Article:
Hate Writing? Try this Simple Voice to Text Trick
When you’re an author, you have to actually write, right? Not necessarily. Many writers are finding that a simple voice to text feature makes their writing better and saves them time.
We recently worked with an incredibly busy author. She runs a business, cares for her husband and kids, works in her church–she’s busy. She wanted to write a book to help grow her business and platform. But found it incredibly difficult to fit in writing on top of her packed life. We suggested she use a voice to text feature so she could get her thoughts on paper faster, and also “write” while she was commuting or taking a walk. She tried it, and got a full draft down and sent to us by her deadline.
We at Lucid Books believe in creating solutions to problems and constantly searching for better ways to do our work. We think that’s a great attitude to have toward writing. One significant obstacle writers face is they just don’t have enough time to write. They want to write a book, they know what they want to write, but between their careers, spouses, children, friends, and obligations, they have a hard time getting their book on paper.
Voice typing can significantly relieve this problem. Dictation comes out much faster than typing: people typically speak at a rate of 150 words per minute, but type at an average of only 35 to 40 words per minute. You can even dictate on the go and make use of dead time.
Another benefit is that voice typing helps remove the terror of the blank page. Many people also find it easier to communicate when speaking than when writing–they don’t have to force the words.
One other related advantage is that dictation can help authors to write true words. Instead of trying to write like you think writing should sound, you speak in your own words and your own voice. You can then have a quality editor help you shape the style while still maintaining your voice.
1. Use the Google Docs feature
Several applications work well for dictation, such as Dragon software, but one of our favorites is Google Docs (it’s free!).
All you need to do is:
- Open a Google document.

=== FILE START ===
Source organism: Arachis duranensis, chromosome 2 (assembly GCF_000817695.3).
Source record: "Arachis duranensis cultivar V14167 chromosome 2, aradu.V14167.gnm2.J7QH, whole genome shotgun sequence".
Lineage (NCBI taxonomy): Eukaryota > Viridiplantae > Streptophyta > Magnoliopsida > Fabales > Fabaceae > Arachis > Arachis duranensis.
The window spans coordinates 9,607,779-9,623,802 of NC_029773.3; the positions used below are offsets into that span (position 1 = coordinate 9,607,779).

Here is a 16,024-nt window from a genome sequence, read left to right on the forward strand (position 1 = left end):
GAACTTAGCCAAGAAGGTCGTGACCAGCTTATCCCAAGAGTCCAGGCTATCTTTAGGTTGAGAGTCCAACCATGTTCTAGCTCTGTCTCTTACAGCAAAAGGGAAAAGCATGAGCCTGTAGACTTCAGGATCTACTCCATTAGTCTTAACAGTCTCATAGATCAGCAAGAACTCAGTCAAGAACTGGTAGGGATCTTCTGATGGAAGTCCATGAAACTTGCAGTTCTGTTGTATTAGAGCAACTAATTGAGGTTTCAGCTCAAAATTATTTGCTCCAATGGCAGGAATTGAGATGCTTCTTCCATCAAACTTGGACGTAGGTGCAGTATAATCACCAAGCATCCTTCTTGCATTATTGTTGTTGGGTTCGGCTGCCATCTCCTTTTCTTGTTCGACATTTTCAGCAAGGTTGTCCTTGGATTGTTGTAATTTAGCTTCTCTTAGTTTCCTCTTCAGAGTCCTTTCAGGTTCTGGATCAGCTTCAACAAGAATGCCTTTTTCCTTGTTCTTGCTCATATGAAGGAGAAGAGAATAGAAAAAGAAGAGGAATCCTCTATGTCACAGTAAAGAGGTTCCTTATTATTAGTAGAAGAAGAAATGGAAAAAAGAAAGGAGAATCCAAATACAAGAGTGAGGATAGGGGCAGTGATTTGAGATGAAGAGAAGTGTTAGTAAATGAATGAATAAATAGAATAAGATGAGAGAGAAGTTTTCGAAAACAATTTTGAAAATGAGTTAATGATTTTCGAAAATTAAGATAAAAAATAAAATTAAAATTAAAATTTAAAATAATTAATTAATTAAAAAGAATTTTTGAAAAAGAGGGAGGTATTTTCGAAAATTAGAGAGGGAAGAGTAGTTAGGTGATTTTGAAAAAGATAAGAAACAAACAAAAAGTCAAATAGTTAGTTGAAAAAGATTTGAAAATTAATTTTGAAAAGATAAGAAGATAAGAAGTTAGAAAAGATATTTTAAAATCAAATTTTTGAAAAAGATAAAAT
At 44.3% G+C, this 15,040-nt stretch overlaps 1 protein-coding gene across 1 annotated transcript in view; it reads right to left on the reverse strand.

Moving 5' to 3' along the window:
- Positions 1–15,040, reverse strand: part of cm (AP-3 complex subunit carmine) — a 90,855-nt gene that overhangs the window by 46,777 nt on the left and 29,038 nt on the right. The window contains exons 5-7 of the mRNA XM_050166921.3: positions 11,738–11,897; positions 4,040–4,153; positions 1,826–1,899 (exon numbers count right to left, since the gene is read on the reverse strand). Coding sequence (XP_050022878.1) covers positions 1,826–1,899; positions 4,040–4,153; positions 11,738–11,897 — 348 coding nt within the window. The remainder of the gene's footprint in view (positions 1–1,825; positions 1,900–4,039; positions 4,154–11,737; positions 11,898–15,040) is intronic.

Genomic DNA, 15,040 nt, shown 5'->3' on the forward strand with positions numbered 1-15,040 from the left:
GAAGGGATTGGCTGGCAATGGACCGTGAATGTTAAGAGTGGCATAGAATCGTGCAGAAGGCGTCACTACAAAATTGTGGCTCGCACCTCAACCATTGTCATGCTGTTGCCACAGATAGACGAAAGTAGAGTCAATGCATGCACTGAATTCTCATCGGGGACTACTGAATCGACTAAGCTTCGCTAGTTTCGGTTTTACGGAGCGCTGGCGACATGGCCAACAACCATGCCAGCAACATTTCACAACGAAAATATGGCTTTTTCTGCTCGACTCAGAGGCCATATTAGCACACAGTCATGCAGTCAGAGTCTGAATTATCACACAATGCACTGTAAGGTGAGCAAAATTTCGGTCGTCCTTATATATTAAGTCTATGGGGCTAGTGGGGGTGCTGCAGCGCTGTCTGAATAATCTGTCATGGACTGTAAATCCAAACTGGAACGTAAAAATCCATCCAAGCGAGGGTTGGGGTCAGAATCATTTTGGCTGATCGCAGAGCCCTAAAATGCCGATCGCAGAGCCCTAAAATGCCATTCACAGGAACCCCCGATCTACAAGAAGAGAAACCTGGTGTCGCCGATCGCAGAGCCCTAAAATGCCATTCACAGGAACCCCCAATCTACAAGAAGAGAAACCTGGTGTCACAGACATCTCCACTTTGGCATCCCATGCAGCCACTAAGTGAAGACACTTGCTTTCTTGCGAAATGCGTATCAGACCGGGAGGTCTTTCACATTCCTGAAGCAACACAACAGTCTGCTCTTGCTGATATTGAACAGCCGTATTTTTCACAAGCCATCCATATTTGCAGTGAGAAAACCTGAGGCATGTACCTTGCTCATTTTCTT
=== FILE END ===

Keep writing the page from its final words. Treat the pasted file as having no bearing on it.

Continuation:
- Select “Voice Typing” under the Tools bar.
- Google will walk you through it from there.
To dictate within the Google voice phone app, use the microphone feature in your phone keyboard, just as you would to dictate a text message.
2. Write from an outline
Using an outline streamlines your writing. The more detailed the outline, the better. With a thorough, well-thought-out outline, you’re less likely to labor over pages you’ll later have to throw out. It’s best to focus your outline enough so that one subpoint covers only one to three paragraphs.
Using an outline for dictation is simple–choose a subpoint and talk through all of the material the subpoint covers. You’ll be able to go back and edit, so feel free to add in a sentence you forgot even if it doesn’t fit in that section.
Of course, when you’re starting a book, you can also use dictation to brainstorm.
3. Picture your audience
Think of a specific person to talk to (this can be someone you know or someone with the education, age, and background your book will target). As you dictate, imagine you’re talking to that person, going over the content as if in a conversation with a friend. Your words will sound more natural and specific to your audience with this mindset.
4. Switch it up
Take advantage of the freedom dictation gives you. Dictate at home, while driving, or while taking a walk. Adding variety helps you avoid burnout. Also, try using voice typing as a break if you hit a wall writing at a computer.
5. USE VOICE COMMANDS
Instead of having one glob of text to sort through once you’re finished dictating, try using voice commands. You can speak punctuation marks (colon, period, comma) to clarify sentences. Also, saying “new paragraph” will create a new paragraph so your wording is better organized, and “new line” will start your next words on (surprise!) a new line. See here for a full list of Google Doc commands.
Making This Work for You
Everyone works differently, so play around with dictation and see how it works for you. Track how many words you write while typing versus while dictating. You might be surprised how much voice to text helps your writing.